As the week-old court challenge of Pennsylvania’s voter ID law heads into its final days, the state’s top elections official, as well as witnesses with difficulty obtaining photo ID, have taken the stand in Commonwealth Court.
Lisa Gray might have a PennDOT license if she only had a birth certificate.
It’s what she calls one of the “clerical stumbling blocks” created by the voter ID law.
“I don’t think there’s anything about me that would disqualify me from voting. I’m not, you know, too young,” she said. “So it’s sort of like petty things that should not interfere with a citizen’s ability to exercise a basic right.”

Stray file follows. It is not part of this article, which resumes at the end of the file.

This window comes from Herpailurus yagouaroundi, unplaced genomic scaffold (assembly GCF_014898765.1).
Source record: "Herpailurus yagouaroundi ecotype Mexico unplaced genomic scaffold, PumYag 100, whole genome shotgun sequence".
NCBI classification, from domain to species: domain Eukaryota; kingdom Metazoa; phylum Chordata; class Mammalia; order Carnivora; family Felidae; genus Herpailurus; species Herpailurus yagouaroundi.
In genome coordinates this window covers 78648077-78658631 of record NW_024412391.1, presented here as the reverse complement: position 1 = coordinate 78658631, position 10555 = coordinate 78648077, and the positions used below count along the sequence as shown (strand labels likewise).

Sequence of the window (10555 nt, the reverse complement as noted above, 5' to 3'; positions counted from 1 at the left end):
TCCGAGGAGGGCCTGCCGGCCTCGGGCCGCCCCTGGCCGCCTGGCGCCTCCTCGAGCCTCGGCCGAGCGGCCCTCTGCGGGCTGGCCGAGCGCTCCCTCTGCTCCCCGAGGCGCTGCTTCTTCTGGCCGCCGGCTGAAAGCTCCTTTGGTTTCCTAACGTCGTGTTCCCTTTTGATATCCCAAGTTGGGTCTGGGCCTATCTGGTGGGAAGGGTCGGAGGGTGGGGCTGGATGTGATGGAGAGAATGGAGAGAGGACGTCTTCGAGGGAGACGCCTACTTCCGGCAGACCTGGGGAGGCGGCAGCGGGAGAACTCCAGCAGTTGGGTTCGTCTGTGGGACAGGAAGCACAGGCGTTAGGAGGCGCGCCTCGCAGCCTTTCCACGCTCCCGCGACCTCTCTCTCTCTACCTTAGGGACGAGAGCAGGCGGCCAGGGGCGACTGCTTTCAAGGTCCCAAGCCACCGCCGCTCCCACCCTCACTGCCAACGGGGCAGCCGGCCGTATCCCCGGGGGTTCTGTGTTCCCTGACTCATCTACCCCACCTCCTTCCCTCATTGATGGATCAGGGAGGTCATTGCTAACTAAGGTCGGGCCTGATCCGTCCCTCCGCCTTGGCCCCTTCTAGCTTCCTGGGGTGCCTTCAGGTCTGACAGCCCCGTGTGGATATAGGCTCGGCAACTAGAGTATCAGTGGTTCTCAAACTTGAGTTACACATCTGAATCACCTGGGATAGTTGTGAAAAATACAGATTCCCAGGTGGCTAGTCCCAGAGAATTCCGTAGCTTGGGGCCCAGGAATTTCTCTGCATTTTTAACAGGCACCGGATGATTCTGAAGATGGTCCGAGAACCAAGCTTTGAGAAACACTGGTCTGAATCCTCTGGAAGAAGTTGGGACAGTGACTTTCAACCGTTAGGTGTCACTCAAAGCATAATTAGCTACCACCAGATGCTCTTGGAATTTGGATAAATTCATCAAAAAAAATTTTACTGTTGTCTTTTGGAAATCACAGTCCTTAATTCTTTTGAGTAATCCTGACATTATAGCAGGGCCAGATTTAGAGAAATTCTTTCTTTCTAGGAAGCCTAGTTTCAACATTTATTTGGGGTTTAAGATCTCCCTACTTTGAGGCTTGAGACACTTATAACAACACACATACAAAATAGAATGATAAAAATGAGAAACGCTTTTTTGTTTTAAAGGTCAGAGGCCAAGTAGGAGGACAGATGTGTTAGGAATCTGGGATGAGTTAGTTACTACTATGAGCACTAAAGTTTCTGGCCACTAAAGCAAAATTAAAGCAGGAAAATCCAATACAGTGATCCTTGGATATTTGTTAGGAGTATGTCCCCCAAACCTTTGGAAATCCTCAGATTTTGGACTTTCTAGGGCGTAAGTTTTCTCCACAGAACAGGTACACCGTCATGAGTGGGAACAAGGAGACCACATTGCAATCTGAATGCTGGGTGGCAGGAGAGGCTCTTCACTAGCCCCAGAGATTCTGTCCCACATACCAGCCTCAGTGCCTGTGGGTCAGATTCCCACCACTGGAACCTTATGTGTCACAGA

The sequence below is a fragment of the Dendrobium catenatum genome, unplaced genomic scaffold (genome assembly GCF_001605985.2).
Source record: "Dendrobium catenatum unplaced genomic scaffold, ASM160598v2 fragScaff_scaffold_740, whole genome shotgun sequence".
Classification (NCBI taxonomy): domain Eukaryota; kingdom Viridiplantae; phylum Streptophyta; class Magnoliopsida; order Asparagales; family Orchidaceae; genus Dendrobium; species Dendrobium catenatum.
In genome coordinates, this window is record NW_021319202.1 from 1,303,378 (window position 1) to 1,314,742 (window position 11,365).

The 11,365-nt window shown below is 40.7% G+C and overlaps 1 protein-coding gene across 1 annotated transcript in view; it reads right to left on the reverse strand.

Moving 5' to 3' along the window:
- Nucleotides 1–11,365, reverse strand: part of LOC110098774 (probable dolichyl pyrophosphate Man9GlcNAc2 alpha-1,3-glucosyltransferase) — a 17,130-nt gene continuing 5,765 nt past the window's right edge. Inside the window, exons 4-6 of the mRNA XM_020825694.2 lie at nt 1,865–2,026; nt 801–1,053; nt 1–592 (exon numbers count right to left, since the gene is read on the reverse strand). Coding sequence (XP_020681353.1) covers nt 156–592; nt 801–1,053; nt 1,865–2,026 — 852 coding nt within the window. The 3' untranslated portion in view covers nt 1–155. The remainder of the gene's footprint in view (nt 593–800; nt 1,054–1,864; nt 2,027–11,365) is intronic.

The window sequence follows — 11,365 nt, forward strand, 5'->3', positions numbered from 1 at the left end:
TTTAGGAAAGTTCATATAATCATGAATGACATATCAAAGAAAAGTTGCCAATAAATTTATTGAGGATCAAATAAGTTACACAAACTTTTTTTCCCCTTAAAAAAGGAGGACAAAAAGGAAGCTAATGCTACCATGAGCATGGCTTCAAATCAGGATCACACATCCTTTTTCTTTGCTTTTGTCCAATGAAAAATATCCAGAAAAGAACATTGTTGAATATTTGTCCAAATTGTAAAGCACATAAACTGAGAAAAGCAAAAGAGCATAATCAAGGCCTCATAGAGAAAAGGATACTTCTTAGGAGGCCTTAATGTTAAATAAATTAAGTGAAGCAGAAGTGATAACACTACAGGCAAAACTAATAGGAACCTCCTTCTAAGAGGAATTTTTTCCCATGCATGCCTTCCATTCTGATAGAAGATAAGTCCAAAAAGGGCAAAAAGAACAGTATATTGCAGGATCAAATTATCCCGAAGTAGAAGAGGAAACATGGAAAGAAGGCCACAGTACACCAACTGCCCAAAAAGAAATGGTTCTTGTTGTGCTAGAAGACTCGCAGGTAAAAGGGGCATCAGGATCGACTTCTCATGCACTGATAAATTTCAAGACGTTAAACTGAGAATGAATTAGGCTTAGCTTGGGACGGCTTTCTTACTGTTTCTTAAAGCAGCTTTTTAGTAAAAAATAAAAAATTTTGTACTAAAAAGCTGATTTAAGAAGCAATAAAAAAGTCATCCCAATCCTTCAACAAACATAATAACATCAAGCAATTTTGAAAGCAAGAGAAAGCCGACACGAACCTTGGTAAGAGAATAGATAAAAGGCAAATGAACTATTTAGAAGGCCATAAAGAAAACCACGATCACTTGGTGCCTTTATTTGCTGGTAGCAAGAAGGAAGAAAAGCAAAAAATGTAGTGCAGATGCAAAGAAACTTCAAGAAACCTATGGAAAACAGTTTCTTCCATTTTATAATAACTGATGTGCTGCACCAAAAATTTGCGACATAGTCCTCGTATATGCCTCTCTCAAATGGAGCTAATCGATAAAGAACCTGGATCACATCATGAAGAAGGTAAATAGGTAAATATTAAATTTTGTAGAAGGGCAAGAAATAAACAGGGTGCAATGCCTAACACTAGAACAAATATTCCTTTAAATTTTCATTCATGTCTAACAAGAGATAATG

But a lawyer for the commonwealth established that Gray would have the information she needs to get a special Department of State ID for voting purposes.
Commonwealth Secretary Carol Aichele also took the stand Tuesday and was drawn into a verbal tussle as an attorney challenging voter ID asked her, over and over, if she believed someone needed a birth certificate to vote.
Aichele repeatedly answered that it’s the law’s requirement.
The attorney told Aichele she had just put her finger on the problem with the law.